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FotoNation develop 'Dust-Map' in-camera dust removal software

FotoNation develop 'Dust-Map' in-camera dust removal software - By keeping an up-to-date dust map, cameras that employ the FotoNation software will be able to automatically reduce marks created by dirt on digital SLR image sensors.

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FotoNation develop 'Dust-Map' in-camera dust removal software
Press Release:
The presence of dust on the plate in front of the CDD of DSLR cameras is a common problem for both professional and amateur photographers.

The dust on the imaging sensor, as can be seen in the illustration above, is persistent and usually remains on the sensor unless physically removed. The only other way to remove the defects in the pictures is to manually correct them. Needless to say, this is a very time consuming activity. FotoNation provides an automatic software solution for this problem.

FotoNations approach is based on the idea that the camera maintains an up-to-date dust map. This map can be used to clean up images immediately upon capture (as an in-camera process). Alternatively, the map can be stored in the image files and the dust removal step can be integrated into the application software bundled with the camera.

The dust removal algorithm takes into account pixel information around the dust spot as well as various parameters of the camera and the lens. The software has a built-in intelligence to detect the changes in the dust position, changes in lens, focal length and aperture, and can determine when the camera is too dirty and needs to be cleaned physically.

The software takes less than 0.5 second to remove dust on a 6 Mega pixel image on a Pentium 1.6 GHz computer. The library is implemented as a portable ANSI-C library and designed for both embedded and desktop applications.

The technology is covered by 6 pending patent applications, and one granted patent with 1998 priority

Dust Map
The starting point for dust removal is a current dust map that can be associated with the captured image. The dust map describes the location, shape and size of the dust particles, amongst other parameters, and is used as the basis for the image reconstruction process.

The dust map is generated in the camera. The cameras intelligence verifies that the dust map is compatible with the current dust on the CCD. This is done with pixel-wise as well as context-wise decisions. When no dust map exists or when the camera determines that there is a need for creating a new dust map, the user is asked to take a calibration shot of a uniform region using a high f-stop setting, for example a picture of the sky or a blank wall. This calibration image is analyzed in the camera and a dust map is created from it. The dust map is stored in the camera memory. The memory size for such map is insignificant.

Dust Detection
As part of the detection and marking stage of the dust, which may include some verification of the dust map current state, the algorithm takes into account numerous parameters such as the camera and shooting parameters, including camera model, lens type, focal length, aperture and location of the dust relative to the CCD coordinates.

Reconstruction Algorithms
Several different reconstruction algorithms are implemented. The chosen dust removal method depends on some of the shooting parameters as defined above. In addition, dust specific information such as the location of the dust as well as the nature of the region of the image surrounding the dust is taken into account as part of the reconstruction stage.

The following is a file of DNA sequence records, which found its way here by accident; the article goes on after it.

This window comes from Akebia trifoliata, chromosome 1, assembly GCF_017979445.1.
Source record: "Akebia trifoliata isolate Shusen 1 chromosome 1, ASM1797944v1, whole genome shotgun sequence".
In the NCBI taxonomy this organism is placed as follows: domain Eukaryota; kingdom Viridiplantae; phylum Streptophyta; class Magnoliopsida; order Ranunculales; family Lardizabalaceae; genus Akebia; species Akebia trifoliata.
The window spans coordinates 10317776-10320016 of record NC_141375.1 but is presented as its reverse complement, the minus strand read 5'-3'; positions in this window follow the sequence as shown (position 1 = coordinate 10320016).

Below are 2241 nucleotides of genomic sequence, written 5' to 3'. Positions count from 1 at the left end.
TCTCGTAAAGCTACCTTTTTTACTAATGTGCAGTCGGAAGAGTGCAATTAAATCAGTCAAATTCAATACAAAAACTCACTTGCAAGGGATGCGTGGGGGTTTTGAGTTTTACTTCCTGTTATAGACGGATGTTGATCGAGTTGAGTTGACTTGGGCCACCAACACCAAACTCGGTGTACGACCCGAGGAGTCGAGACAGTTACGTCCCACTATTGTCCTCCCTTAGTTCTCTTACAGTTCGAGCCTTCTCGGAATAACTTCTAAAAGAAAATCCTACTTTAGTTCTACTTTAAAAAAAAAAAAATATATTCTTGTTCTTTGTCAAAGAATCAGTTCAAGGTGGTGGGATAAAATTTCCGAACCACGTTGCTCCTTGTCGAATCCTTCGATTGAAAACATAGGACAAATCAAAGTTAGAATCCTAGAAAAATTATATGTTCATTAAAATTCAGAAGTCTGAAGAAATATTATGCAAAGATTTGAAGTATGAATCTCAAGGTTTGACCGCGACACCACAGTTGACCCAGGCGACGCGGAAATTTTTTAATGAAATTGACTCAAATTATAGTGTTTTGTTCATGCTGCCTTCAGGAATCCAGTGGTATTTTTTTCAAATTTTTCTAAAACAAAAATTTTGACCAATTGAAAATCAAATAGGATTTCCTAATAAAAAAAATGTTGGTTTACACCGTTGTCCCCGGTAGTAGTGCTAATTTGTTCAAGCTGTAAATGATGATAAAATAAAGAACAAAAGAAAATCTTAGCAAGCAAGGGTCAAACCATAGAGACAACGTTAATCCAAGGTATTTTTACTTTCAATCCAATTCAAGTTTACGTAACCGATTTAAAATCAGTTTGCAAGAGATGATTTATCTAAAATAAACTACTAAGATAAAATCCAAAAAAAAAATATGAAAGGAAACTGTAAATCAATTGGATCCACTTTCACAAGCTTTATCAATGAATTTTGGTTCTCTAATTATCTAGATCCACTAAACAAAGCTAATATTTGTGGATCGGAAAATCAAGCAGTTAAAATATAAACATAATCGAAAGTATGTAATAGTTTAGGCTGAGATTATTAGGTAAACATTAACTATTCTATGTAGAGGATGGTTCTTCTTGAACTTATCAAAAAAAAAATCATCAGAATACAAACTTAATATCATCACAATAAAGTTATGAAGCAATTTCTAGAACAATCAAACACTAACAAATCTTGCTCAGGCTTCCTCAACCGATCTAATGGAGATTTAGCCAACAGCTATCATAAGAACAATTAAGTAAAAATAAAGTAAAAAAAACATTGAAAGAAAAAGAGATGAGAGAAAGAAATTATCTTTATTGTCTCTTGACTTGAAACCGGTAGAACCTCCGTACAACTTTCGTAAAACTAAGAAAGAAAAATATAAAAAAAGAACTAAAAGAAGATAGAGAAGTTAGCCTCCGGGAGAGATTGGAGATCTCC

Desktop image reconstruction
When an image is taken, the dust map is inserted into the image file header.

When the image is transferred to the PC the dust map is extracted from the header and is used in the reconstruction process. In this case, the image may be in RAW format or RGB based, such as EXIF format.

In-camera image reconstruction
The reconstruction process can also be implemented in the camera. This method is preferred and addresses a few quality and usability matters. Correcting the image in the camera avoids the need to store the dust map in an image file. It also prevents the exaggeration of the dust artefacts throughout the image conversion process as is illustrated in the figures below where the dust after conversion to RGB is substantially more pronounced and harder to correct.

The dust correction algorithm can be implemented as part of the image conversion. It is thus efficient in time, and allow the user to save JPG images that are already dust-free.

Camera and lens suuport
The algorithm depends on the optical characteristics of individual lens and camera models. FotoNation built a database that will cover most popular combinations. Upon implementation in a product, a more comprehensive database will be available for cameras and lenses.


  • Desktop or in-camera dust detection and removal algorithm. The algorithm is able to reconstruct the obscured area accurately
  • The software takes less than 1 second to remove dust on a 6 Mega pixel image on a Pentium 1.6 GHz computer. All calculations are fixed point, no need for a floating point unit
  • Support for RGB and raw mosaic image formats
  • Implements its own memory management for ease of integration
  • Minimal incremental memory and execution time cost as image size increases
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A bit similar to Nikon's "Image Dust Off" then, but with the possibility of doing it in-camera.

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Exactly. I could see this being implemented sucessfully in cameras like The Canon Eos 1DMkII or the Nikon D2H. In camera software of this sort could be invaluable for applications where time is critical.

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